Tuesday, 14 September 2010


Following on from my thoughts regarding the future of e-publishing I got to thinking about the Internet itself.

It seems that fictional reality and factual reality are merging. Whereas before the imaginary was distinct (and readily identifiable from) the real world this distinction – this separation - is now blurring. Viz:

  • When I worked in a hotel it was common for the staff to discuss the occurrences that took place on the previous evening’s soaps as though they were discussing mutual acquaintances – the characters of the soaps had become fiduciary family and friends...they had become real.
  • It is a phenomenon that some individuals operating on the web take on the names and personae of celebrities (live and dead), so much so that it is almost impossible for the veracity of the real celebrity to be accepted or even established.
  • Wiki has become so adulterated by spurious editing that every time you use it you have to question whether what you are reading has been infected by mischief.
  • As even the most spaced-out of wackos has the same ability to spout their nonsense on the web as have 'normal' people everything has at least the veneer of credibility.
The result is that as time passes - as the Internet becomes all-pervasive - fantasy is merging with reality. On the Internet reality and surreality, fact and fiction, rumour and truth have to co-exist but they can’t do this without contaminating each other. The result is sort of nu-reality - a pseudo-reality which is simultaneously truth and lies - and that is what I think is the essence of the story I am trying to tell in the DM: how a virtual world can (will) influence a real world. There was a nice phrase in a recent article in the Sunday Times by Camille Paglia about Lady Gaga (‘What’s Sex Got to do with It?’) which said ‘In the sprawling anarchy of the web, the borderline between fact and fiction has melted away’.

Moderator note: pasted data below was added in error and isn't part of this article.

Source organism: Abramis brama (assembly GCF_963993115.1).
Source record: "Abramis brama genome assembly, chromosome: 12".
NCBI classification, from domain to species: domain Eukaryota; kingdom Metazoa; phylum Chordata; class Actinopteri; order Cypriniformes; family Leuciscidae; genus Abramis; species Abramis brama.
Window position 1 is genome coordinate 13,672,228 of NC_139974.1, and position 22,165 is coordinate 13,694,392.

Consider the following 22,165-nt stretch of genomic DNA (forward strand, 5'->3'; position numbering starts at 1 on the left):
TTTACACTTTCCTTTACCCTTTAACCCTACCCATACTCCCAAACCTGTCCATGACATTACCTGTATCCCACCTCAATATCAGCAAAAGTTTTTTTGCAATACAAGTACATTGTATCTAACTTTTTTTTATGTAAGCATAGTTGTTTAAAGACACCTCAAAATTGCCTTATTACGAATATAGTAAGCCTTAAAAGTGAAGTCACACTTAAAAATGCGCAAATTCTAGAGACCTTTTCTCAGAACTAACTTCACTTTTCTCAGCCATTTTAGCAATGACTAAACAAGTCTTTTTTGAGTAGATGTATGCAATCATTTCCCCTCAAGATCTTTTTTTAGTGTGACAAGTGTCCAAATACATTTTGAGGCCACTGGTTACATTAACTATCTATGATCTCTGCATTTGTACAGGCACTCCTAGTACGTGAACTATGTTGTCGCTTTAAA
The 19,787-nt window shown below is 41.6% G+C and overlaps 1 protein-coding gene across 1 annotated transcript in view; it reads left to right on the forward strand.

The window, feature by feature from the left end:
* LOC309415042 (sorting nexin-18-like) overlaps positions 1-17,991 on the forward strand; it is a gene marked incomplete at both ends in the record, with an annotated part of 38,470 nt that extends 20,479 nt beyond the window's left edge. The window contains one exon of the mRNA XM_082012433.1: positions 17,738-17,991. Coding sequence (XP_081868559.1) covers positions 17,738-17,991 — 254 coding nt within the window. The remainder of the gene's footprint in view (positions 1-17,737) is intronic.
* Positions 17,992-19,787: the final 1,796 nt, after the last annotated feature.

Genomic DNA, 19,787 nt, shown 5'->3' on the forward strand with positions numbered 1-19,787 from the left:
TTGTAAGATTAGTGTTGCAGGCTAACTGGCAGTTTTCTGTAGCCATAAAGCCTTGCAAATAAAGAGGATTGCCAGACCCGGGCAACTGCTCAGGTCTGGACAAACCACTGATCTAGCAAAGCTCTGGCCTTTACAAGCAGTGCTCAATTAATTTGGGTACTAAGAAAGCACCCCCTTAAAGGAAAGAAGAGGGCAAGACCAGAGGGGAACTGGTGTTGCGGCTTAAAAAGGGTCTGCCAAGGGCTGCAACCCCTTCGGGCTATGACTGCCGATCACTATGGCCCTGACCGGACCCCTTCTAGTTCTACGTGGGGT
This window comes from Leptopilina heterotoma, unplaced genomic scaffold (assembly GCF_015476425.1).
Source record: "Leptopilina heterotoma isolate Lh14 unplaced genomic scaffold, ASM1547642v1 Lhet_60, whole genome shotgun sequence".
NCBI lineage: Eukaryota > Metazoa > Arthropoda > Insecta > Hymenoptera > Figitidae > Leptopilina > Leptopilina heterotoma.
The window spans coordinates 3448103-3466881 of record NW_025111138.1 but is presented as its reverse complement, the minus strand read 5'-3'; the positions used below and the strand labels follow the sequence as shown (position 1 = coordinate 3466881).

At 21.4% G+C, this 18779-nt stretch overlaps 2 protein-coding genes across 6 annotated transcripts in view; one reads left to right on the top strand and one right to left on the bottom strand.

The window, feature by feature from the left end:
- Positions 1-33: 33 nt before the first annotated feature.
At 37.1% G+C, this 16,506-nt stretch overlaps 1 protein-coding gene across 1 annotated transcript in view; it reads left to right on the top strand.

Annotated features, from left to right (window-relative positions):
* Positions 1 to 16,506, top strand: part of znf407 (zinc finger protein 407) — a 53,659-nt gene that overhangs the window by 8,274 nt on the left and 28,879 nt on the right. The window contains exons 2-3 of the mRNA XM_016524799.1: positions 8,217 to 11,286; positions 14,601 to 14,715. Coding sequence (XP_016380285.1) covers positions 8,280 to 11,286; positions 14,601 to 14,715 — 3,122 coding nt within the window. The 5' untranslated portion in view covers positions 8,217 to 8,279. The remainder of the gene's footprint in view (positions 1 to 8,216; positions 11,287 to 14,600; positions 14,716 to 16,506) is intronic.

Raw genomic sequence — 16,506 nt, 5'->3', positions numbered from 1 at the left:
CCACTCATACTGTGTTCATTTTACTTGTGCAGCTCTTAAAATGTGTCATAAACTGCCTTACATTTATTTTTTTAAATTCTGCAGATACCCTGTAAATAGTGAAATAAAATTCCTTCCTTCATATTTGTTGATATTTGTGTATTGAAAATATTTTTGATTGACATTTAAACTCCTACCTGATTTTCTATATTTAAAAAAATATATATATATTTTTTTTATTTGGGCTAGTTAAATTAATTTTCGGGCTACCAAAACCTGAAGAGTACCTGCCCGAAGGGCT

The idea that fact and reality will become mutable and manipulatable is not new (Orwell explored this to great effect in '1984') but what is different today is that it is so easy to do. The real world and the cyber-world are now merging. They are becoming increasingly intertwined creating a Gordian Knot of competing realities which will be impossible to cut through or to disentangle. In the future fact and fiction will become indistinguishable.

This for me is an interesting phenomenon and one I’ll be exploring in a book I’ve just begun, a punk-SF tale called ‘Faction’.

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